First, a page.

Four Important Lessons Learned During 2020

This article was originally published on Hospitality Technology by Simon Hedaux on November 12th, 2020, and can be read here.

Stephen Covey, bestselling author of 7 habits of Highly Effective people, said: “We develop our character muscles by overcoming challenges and adversity.” If he’s right, we must all have strong character muscles after this particularly difficult year.

Restaurant businesses have found new ways to bring their product to their guests via take out, drive through and drive in formats. But it’s nigh on impossible to provide a hotel room in a different way and demand has been slashed as business and leisure travellers alike have stayed home.

Yet hotels have found ways to keep going. So, have been the lessons learned?

  1. Cleanliness matters

Guests want to feel that they are safe. That starts with high standards of cleanliness that minimise the risks of COVID-19. COVID-19 specific cleaning guidelines that hotels tell guests about and higher frequency deep cleans, provide reassurance to guests.

New technologies have been adopted to complete the extra cleaning required as efficiently as possible. For example, some hotels are testing robot vacuum cleaners that deliver a consistently good clean to the whole room and back of house areas can use robot floor scrubbers like those used in warehouse type settings.

Nano technology has come to the fore. Application of an invisible film to surfaces and fabrics not only ensures high cleaning standards; it reduces the time to clean a room and eliminates the use of many chemicals too. Bathroom surfaces return to sparkling clean with a quick wipe over with a damp cloth when a nano technology film works its magic.

Cleaning takes up a significant portion of the wage bill during more normal times, so developments that speed up housekeeping in this period when extra cleaning is required are worth considering.

  1. Be flexible.

Hotels that have been understanding when guests need to change their plans are more likely to get return visits in the future. When the UK lockdown prevented my planned trips, one hotel group allowed me a full refund for my COVID-19 cancellation. A second booking with a different hotel group returned only half of my booking cost. Guess which hotel I will choose when I next need a hotel room in London?

Cashflow has been extraordinarily difficult to manage in 2020 and wanting to hang on to advance booking fees is understandable. However, it might be a short-term gain that affects future loyalty.

  1. Match resources to workload

Efficient hotels have reworked their operating model to reflect their revised offer and new customer expectations during these changed times. Many hotels have had to close their dining rooms, events in function rooms have been cancelled and occupancy rates have been slashed. Your tried and tested team rotas and schedules just won’t work now and as every team member hour costs money, it’s essential to right size your operating model for as long as COVID-19 continues to change our worlds.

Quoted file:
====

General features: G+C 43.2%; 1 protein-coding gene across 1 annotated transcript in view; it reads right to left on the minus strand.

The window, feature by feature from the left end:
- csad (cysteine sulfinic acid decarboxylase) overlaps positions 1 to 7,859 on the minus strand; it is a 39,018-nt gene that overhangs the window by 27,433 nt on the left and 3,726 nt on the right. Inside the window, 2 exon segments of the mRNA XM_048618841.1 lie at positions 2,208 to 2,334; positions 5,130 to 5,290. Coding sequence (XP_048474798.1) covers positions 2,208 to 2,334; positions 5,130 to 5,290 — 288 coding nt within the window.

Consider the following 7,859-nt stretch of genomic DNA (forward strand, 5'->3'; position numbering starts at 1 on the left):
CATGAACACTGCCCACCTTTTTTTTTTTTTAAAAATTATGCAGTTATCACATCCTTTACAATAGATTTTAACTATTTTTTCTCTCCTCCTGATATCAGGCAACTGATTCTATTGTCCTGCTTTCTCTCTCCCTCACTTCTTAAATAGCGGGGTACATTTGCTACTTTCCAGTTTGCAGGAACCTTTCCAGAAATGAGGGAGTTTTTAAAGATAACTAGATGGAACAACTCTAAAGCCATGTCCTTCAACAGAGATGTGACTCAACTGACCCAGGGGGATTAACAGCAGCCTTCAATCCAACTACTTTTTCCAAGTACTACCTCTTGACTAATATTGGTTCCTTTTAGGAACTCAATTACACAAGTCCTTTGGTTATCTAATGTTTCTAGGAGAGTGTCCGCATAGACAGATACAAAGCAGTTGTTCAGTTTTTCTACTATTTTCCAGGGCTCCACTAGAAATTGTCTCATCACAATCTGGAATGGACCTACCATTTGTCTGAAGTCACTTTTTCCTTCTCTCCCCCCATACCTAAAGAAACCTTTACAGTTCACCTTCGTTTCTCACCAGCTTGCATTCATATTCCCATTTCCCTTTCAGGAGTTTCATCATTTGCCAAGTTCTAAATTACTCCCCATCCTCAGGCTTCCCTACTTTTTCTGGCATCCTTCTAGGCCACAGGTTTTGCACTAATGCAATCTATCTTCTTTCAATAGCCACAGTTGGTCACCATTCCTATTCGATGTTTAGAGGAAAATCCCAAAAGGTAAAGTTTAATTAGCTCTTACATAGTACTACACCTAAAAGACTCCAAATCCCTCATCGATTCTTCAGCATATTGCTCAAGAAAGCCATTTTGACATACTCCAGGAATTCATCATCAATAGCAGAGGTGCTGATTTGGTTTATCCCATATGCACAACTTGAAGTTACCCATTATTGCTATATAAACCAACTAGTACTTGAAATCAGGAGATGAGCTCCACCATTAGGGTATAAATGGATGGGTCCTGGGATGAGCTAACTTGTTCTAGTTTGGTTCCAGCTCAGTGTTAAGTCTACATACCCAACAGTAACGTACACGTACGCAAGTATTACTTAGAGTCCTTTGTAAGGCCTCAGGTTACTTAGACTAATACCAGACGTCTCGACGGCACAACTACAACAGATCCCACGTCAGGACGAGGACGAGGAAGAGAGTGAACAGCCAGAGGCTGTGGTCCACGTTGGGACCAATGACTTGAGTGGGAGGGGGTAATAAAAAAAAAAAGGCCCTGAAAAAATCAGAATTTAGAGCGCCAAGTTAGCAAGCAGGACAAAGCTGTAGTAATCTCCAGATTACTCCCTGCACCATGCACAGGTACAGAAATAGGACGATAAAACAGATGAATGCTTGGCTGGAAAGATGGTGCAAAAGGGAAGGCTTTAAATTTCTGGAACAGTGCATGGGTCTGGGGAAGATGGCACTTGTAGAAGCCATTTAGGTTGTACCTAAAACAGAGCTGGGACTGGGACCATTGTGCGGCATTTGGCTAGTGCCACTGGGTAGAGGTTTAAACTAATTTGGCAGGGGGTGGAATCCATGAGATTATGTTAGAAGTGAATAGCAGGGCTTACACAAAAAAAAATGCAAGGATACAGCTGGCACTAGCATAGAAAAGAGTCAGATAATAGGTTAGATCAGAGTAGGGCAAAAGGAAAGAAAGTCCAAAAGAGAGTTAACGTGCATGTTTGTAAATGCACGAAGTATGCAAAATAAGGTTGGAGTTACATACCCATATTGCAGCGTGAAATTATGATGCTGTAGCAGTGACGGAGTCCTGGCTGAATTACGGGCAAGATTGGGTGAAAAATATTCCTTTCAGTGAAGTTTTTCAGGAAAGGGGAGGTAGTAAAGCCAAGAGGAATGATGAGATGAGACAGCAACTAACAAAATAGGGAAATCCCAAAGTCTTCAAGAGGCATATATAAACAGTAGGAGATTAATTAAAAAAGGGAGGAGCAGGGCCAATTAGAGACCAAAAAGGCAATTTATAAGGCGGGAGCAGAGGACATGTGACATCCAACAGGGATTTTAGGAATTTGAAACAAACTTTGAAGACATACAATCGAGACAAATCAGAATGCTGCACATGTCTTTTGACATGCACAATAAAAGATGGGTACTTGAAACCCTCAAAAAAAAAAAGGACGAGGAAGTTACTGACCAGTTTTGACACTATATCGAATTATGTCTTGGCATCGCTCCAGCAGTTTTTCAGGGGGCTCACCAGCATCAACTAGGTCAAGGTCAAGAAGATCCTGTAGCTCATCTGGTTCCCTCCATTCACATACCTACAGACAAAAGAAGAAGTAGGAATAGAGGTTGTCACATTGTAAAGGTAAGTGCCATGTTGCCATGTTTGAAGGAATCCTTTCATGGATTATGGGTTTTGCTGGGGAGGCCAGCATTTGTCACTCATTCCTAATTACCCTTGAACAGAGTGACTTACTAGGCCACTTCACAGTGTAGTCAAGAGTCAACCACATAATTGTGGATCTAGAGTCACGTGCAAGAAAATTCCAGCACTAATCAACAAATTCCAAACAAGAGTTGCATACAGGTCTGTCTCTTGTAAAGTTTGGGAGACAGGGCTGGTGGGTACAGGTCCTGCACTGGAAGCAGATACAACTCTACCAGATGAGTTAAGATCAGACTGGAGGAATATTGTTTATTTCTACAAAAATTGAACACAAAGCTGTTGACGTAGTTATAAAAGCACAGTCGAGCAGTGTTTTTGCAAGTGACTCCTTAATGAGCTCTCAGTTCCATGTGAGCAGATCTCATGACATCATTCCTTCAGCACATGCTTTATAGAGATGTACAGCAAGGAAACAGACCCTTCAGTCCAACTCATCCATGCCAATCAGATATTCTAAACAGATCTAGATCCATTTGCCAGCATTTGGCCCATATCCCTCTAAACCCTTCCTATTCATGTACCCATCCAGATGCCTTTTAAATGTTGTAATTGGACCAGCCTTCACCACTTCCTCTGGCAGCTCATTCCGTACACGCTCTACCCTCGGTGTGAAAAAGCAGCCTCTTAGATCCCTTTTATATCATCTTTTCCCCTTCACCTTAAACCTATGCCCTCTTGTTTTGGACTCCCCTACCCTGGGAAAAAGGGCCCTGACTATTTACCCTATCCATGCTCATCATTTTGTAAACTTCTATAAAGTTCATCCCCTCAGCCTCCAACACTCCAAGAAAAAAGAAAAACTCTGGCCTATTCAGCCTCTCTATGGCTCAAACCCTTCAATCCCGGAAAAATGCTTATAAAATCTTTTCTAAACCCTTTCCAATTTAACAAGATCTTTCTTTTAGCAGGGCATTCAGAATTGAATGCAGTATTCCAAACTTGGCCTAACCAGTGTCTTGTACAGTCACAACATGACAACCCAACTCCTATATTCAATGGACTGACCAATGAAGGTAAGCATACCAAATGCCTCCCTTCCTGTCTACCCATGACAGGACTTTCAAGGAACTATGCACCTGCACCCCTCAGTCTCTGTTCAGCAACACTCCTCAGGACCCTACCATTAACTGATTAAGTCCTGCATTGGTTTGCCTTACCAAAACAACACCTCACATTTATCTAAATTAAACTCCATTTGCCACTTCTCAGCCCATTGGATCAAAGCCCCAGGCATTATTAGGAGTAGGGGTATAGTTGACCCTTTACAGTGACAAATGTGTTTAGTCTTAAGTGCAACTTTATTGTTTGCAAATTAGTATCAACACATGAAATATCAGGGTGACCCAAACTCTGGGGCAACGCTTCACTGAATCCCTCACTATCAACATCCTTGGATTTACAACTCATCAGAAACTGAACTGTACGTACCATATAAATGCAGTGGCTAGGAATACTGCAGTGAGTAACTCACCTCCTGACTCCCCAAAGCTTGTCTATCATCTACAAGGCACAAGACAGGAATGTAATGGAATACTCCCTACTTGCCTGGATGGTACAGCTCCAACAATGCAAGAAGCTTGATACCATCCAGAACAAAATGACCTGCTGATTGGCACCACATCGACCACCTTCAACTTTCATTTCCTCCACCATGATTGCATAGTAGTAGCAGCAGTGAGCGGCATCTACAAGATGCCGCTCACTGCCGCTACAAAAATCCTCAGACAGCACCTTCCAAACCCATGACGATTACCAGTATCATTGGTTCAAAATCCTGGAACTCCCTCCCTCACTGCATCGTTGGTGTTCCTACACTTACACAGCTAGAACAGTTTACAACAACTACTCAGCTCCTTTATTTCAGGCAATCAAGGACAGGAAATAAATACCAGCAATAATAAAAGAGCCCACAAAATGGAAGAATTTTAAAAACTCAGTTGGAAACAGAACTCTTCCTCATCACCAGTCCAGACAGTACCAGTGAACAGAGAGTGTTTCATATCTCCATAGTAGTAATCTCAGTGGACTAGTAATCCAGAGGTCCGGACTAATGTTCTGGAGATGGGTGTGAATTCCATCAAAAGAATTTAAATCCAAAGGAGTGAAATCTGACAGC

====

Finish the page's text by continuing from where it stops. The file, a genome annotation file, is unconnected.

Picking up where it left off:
Data is your friend when calculating how many hours you need within your revised operation. The best approach is to use a workload driven model that uses inputs like the number of rooms occupied and workstudy standards to plan the hours needed on reception, to service rooms and provide management cover. Applying the model outputs to create new rotas, whether via a workforce management system or a simpler approach will help you optimise your salary spend and deliver good guest experiences. Many workforce management solutions include a colleague engagement module, a useful route for organisations to keep in touch with their teams during a period when many are working fewer hours and the usual team huddles can’t happen.

  1. Opportunities

Adversity also brings opportunity, and this is a key part for thriving in 2021. Hotels with the available cashflow have been able to complete decorating and maintenance jobs that are operationally challenging to complete when the hotel is nearing a hundred percent capacity. Disney resorts have delayed some new hotel builds that were due to start in 2020, but they continued with planned room refurbishments to get ready for their 50th anniversary in 2021. Making sure they are ready for when things are more normal should mean they are well set to cope with what could be huge pent up demand.

On a smaller scale, hotels can look to reviving some of their food and event revenues by using outside areas. Smaller hospitality outlets have started drive through shows and socially distanced open air and tented events, ideas that could be used by hotels with space.

As the business world comes back to life and people start to take leisure trips again, hotels that provide a warm and safe welcome will fill up one again. Mange your current situation carefully while keeping an eye on the future to ensure a successful 2021.